Sunday’s Sermon Today: UN-cheap Grace (Gospel of Luke)

Sometimes, we want the payoff without the cost, without any effort.

We want to look svelte and sleek, but we want to eat whatever we want while we’re sitting on our couch watching television.

We want to know our financial futures are locked up tight, but we are used to spending money freely on today’s creature comforts.

We want to have great friends, but we fail to take the time in those relationships to listen, to care, and to grow.

We want the ultimate life but we often fail to consider the cost.

This man in Luke 18 today is just like us. In some gospels, he’s called “The Rich Young Ruler.” We understand that he is in the prime of life -that he has it all – with wealth, property, authority, and power. But he’s obviously been thinking about what it means to live forever, to have a relationship with God that would extend beyond this life.

So, he comes to Jesus and asks, “Good teacher, what must I do to inherit eternal life?”

Now, let’s be clear, he doesn’t think he’s talking to God or God’s one and only son; he is asking someone he thinks is wiser than the rest, who has something to offer him in knowledge.

Jesus’ response is a rebuff in its own right: “You’re calling me good but you don’t really know what you’re saying.” It’s ironic, and challenging at the same time. ‘You’re using a term that should be reserved for God, and I am God, but you don’t know or respect that!’

So, Jesus challenges the man with the Ten Commandments: don’t sleep with someone you’re not married to, don’t murder, don’t steal, don’t lie, honor your father and mother.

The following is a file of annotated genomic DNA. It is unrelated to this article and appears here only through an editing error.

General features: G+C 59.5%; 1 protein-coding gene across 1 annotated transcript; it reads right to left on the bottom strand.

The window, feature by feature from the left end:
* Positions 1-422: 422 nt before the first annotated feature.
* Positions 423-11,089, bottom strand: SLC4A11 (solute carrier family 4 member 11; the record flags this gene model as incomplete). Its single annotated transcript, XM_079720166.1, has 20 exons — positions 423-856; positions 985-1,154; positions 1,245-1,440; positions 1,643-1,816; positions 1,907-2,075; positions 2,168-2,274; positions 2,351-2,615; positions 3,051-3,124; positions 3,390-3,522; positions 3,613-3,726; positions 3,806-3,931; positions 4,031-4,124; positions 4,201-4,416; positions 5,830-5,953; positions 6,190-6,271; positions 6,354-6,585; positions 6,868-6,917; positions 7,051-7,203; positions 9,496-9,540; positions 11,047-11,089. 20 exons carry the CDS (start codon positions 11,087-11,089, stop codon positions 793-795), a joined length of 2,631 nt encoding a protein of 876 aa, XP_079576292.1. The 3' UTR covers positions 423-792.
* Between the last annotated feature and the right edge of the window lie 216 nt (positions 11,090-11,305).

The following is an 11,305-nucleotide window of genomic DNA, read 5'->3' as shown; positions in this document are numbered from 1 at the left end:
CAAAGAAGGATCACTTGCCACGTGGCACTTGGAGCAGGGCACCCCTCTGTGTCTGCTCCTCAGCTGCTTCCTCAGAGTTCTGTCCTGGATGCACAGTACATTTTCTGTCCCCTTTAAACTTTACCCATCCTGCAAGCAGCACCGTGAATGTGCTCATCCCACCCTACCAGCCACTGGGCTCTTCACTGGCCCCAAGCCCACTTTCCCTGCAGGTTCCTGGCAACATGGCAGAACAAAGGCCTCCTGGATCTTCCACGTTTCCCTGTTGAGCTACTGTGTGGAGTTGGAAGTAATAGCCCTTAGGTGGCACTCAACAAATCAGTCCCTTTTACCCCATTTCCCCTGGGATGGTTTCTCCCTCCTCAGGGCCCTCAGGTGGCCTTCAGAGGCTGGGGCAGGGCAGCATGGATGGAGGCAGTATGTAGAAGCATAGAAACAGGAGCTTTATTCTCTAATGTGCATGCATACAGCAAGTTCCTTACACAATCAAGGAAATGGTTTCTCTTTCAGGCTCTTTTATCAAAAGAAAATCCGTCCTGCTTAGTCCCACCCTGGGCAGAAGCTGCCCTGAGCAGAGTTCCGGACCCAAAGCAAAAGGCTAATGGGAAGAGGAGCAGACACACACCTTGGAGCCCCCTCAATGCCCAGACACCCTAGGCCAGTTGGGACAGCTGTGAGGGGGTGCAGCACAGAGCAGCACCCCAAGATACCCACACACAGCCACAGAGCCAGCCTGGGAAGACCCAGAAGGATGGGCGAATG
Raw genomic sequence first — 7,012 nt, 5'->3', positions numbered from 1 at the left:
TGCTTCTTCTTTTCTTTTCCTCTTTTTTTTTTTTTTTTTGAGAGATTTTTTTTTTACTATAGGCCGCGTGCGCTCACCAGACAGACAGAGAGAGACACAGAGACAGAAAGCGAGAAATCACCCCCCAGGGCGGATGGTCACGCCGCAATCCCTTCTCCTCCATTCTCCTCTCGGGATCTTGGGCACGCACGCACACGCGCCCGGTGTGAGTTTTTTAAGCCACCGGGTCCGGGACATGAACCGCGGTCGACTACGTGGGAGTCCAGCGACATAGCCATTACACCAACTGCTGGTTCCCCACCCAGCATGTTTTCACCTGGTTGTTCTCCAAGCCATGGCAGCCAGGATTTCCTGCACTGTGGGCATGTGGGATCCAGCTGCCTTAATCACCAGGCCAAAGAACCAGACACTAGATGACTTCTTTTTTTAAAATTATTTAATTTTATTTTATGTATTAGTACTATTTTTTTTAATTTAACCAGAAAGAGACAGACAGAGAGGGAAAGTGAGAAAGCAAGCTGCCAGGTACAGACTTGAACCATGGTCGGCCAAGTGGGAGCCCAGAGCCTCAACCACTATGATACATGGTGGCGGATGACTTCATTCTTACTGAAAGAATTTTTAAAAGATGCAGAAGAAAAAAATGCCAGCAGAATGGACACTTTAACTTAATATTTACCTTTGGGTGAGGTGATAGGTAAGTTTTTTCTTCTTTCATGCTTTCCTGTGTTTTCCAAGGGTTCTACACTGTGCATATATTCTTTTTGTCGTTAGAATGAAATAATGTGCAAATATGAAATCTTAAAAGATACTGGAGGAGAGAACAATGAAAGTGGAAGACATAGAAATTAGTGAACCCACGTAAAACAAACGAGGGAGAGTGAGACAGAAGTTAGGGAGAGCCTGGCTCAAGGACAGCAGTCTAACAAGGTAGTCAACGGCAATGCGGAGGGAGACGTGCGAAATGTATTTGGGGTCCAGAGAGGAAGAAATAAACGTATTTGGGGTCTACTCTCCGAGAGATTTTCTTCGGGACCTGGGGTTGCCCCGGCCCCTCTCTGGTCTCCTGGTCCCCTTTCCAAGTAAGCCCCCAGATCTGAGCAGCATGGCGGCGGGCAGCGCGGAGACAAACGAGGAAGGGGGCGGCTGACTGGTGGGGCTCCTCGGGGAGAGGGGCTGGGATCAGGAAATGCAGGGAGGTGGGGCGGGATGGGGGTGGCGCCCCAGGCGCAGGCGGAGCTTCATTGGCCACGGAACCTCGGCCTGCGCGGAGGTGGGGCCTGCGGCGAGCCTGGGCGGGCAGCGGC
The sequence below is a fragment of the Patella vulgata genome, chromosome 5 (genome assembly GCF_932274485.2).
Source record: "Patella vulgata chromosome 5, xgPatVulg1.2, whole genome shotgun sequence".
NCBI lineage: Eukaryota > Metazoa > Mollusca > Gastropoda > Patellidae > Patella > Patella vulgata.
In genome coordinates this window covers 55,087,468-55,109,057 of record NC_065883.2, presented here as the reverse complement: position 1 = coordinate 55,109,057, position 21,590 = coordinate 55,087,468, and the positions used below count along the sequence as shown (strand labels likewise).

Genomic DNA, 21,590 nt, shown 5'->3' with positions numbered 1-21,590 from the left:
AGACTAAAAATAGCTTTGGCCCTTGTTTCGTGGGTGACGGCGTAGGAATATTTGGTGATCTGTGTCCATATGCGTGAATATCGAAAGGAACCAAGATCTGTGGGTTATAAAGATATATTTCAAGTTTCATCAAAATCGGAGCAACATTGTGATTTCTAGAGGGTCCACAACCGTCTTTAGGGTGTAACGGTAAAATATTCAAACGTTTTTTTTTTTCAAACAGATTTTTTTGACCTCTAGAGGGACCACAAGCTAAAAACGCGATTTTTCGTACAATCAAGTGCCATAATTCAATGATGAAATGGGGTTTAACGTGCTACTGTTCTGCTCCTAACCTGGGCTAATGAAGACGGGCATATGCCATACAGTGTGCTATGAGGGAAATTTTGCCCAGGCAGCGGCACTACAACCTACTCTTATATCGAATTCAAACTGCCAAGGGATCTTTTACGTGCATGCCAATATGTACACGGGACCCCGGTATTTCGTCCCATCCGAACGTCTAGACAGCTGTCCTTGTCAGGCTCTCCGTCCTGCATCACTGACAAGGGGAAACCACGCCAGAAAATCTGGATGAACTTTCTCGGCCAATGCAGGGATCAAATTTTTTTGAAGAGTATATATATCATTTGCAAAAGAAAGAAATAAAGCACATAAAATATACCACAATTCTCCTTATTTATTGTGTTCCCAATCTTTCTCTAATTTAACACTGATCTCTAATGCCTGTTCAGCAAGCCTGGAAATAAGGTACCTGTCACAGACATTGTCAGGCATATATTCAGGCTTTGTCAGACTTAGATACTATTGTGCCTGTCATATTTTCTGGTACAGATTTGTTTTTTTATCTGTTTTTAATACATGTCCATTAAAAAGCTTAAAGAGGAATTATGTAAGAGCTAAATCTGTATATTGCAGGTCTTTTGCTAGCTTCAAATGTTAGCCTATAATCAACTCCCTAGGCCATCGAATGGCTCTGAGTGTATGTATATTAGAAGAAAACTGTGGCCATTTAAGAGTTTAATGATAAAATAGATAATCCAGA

That’s a pretty heavy list, right? How many of us can say we’ve gone five for five on that list? How many of us have some work to do on the list before tomorrow?

But this guy says back, “I’ve obeyed all of those my whole life.”

Think about that a little bit. The ruler who wants Jesus’ advice is basically saying, “Yeah, I asked your opinion, but I’ve got this covered.” He came and approached Jesus as the expert, but he assumes that the answer is already justified – that Jesus is going to give him an “attaboy.”

[Honestly, I do that all of the time with doctors. “Okay, so I have congestion, cough, nasal discharge, etc. It’s got to be a sinus infection. Can you just write the Z-pack prescription? I don’t even need to come into the office!”]

The thing is, we can come to church over and over again, picking and choosing which of the commandments of God we’ll follow, and expect that God will give us an “attaboy” or “attagirl.” We can have been so selective about what to follow that we fail to see the things about our lives that we should give up or let go of because that’s what God wants from us!

But the thing is, that this ruler came to Jesus, expecting one thing, and receives another. Jesus puts his finger right on the pulse about what the man really cares about, what consumes him, what keeps him from living a freely-loving life: his stuff. His prestige. His power.

So Jesus cuts through it and says, “You’re still missing one thing. Sell everything, donate the proceeds to the poor, and then come follow me.”

It says that the man went away sad because he was very rich.

This concerns the disciples, because they are sure that the rich have a leg up on eternal life because, of course, the rich have a leg-up on everything, right? Society, since the beginning, has valued wealth above and beyond other characteristics. They ask, incredulously, “Who then can be saved?”